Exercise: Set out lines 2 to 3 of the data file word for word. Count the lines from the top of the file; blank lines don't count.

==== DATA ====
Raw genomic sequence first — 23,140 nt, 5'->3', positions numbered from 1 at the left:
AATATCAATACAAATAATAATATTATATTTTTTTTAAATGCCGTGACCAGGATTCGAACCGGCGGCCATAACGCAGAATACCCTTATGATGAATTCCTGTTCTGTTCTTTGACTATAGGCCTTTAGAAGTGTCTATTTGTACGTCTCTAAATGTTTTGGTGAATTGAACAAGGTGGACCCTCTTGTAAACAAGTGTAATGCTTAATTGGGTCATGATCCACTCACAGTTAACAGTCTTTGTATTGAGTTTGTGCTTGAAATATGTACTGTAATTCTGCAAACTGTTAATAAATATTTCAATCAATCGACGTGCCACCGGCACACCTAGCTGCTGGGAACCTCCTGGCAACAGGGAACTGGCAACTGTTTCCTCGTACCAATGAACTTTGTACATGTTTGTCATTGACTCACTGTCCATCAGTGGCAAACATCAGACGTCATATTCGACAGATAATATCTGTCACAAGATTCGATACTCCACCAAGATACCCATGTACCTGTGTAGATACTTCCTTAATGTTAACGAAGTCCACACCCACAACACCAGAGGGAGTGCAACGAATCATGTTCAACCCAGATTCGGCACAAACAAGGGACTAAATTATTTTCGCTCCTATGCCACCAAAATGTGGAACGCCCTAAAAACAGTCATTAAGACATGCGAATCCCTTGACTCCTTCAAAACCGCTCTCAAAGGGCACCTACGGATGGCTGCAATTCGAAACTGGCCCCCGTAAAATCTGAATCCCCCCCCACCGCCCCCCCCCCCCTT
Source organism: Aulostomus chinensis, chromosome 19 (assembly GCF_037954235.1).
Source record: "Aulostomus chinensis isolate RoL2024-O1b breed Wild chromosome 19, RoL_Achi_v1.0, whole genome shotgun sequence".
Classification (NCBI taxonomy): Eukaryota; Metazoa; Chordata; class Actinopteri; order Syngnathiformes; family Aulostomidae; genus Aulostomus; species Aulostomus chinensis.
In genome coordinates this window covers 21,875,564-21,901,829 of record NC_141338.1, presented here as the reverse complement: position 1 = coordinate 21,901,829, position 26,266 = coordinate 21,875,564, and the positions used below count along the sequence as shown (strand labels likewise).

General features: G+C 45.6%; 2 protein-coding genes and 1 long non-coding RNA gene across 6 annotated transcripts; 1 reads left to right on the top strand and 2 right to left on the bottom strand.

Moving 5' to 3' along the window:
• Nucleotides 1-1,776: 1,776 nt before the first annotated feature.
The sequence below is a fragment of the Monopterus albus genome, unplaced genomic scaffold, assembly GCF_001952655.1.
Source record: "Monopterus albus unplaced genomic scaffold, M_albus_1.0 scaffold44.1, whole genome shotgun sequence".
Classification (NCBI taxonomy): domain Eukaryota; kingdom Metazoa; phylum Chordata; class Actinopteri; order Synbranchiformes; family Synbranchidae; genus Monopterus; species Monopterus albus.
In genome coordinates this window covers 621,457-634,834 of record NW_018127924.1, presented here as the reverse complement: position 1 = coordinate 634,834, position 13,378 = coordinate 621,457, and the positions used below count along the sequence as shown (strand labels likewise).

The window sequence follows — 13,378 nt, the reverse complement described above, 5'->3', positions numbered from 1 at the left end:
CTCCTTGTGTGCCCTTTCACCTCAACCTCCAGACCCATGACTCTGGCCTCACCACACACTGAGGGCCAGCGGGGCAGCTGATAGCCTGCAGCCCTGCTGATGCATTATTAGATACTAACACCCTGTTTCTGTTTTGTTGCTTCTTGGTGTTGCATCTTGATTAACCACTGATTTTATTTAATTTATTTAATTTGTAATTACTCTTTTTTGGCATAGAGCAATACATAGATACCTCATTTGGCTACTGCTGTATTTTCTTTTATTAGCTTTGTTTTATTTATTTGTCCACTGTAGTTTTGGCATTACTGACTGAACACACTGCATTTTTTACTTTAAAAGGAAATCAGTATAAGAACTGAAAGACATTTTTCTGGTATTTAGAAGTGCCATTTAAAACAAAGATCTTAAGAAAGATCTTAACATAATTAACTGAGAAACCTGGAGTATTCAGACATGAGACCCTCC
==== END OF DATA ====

AATATCAATACAAATAATAATATTATATTTTTTTTAAATGCCGTGACCAGGATTCGAACCGGCGGCCATAACGCAGAATACCCTTATGATGAATTCCTGTTCTGTTCTTTGACTATAGGCCTTTAGAAGTGTCTATTTGTACGTCTCTAAATGTTTTGGTGAATTGAACAAGGTGGACCCTCTTGTAAACAAGTGTAATGCTTAATTGGGTCATGATCCACTCACAGTTAACAGTCTTTGTATTGAGTTTGTGCTTGAAATATGTACTGTAATTCTGCAAACTGTTAATAAATATTTCAATCAATCGACGTGCCACCGGCACACCTAGCTGCTGGGAACCTCCTGGCAACAGGGAACTGGCAACTGTTTCCTCGTACCAATGAACTTTGTACATGTTTGTCATTGACTCACTGTCCATCAGTGGCAAACATCAGACGTCATATTCGACAGATAATATCTGTCACAAGATTCGATACTCCACCAAGATACCCATGTACCTGTGTAGATACTTCCTTAATGTTAACGAAGTCCACACCCACAACACCAGAGGGAGTGCAACGAATCATGTTCAACCCAGATTCGGCACAAACAAGGGACTAAATTATTTTCGCTCCTATGCCACCAAAATGTGGAACGCCCTAAAAACAGTCATTAAGACATGCGAATCCCTTGACTCCTTCAAAACCGCTCTCAAAGGGCACCTACGGATGGCTGCAATTCGAAACTGGCCCCCGTAAAATCTGAATCCCCCCCCACCGCCCCCCCCCCCCTT
Source organism: Aulostomus chinensis, chromosome 19 (assembly GCF_037954235.1).